Asked by DPIRD northern beef development officer Steph Coombes for one piece of advice they would offer to every station across northern Australia, ‘know your cost of production’ was a universal answer from the panelists, while Mr Lyons also spoke about the importance of developing business resilience to be able to withstand the difficult times.

Panel moderator Andrew Ash from the CSIRO threw in a curly question to end proceedings, asking the panellists to imagine a scenario where they were given five years notice that the live export industry would close. Could they adapt their northern production systems and remain profitable?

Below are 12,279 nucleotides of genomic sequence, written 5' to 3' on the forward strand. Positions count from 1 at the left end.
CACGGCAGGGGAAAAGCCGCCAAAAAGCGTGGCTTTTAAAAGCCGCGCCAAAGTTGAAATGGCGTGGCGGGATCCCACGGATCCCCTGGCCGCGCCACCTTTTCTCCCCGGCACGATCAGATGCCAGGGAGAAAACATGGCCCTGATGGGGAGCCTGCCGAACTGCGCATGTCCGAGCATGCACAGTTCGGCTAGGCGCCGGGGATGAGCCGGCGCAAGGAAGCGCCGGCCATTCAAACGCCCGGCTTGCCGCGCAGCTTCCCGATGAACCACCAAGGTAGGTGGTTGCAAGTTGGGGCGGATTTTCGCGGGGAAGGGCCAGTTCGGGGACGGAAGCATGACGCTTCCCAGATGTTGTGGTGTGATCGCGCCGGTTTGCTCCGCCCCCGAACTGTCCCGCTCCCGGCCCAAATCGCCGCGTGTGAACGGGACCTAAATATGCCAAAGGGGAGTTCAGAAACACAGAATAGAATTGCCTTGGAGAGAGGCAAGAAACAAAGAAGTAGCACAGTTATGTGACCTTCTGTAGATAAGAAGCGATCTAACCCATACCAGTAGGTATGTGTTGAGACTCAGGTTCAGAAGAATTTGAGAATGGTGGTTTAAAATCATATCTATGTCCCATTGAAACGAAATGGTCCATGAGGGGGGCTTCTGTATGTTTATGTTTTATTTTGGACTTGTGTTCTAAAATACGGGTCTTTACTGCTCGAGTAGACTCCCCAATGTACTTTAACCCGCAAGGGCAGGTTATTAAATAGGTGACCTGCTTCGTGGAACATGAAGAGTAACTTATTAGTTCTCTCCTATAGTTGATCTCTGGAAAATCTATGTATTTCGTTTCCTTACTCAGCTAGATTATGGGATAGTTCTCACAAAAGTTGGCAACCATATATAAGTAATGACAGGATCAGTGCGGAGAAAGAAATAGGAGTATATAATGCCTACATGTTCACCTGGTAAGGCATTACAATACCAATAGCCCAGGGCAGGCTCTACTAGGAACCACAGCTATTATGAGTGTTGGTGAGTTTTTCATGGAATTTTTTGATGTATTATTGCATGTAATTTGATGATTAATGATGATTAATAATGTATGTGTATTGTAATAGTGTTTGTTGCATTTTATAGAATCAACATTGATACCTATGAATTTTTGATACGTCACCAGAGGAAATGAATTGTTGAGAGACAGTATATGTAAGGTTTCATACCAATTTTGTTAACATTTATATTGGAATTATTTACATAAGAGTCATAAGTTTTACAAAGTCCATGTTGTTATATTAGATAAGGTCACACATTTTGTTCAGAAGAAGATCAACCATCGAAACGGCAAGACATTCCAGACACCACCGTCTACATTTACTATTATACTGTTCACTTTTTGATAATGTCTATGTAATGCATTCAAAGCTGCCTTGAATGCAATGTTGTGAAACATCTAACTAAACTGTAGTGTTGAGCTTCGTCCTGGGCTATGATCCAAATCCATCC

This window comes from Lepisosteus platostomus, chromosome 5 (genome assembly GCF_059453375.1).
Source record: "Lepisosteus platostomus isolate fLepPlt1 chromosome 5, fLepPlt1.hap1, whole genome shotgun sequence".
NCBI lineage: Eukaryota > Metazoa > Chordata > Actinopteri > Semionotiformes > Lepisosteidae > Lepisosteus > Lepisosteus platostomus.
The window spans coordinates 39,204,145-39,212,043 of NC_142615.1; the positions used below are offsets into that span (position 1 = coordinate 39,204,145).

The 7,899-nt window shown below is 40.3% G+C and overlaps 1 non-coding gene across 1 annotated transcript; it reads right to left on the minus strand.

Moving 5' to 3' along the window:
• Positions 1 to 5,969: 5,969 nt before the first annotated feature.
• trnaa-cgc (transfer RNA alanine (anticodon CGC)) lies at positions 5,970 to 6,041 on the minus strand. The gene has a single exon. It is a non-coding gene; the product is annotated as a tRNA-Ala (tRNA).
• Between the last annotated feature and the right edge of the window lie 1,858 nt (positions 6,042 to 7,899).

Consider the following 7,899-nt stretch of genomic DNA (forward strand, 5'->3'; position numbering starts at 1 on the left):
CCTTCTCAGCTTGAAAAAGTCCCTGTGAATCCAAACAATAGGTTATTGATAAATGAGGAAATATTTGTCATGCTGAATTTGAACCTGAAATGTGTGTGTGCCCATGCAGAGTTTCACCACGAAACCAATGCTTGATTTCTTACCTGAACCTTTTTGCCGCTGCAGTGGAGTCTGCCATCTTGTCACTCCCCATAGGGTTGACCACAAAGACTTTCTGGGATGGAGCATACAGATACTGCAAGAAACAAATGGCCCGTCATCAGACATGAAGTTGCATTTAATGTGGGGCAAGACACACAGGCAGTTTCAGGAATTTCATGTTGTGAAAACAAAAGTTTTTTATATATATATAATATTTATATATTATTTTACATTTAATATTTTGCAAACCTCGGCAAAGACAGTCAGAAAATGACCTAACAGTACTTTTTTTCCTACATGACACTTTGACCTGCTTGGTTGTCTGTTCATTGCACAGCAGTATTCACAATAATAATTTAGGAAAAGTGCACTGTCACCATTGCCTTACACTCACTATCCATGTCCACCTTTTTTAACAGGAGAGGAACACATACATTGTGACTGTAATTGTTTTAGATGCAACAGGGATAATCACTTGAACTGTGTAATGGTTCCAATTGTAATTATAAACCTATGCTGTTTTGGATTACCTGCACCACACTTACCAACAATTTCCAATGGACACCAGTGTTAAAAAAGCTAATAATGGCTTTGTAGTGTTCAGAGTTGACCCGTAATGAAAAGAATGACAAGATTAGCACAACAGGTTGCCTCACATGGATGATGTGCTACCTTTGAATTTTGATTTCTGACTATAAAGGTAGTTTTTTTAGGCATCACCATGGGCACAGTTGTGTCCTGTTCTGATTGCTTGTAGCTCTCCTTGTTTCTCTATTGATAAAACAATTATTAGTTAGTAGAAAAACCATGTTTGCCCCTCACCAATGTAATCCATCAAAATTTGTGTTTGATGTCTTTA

Mr Mohr Bell said it may be possible, with the most likely strategy for his operation involving improving country through clearing to grow improved pasture through the wet season to enable backgrounding and potentially growing out cattle for southern markets.

Kevin Bell said that Pardoo, with its unique irrigation developments and business plan to develop a 10,000 head Wagyu breeding herd, was focused on using the underground water resource to produce high eating quality beef in the region that did not depend on the live export trade.

He said a lot of pastoralists in the region also now have country in southern agricultural areas, which would probably increase in the event of a live export ban.

Mr Lyons said moving to more composite breeding to harness the benefit of numerous breeds and focusing on delivering into a dedicated supply chain would be among the likely strategies.

A recently announced plan to build a 50,000 head feedlot, irrigation development and abattoir near Hughenden, was a positive development for the region, he said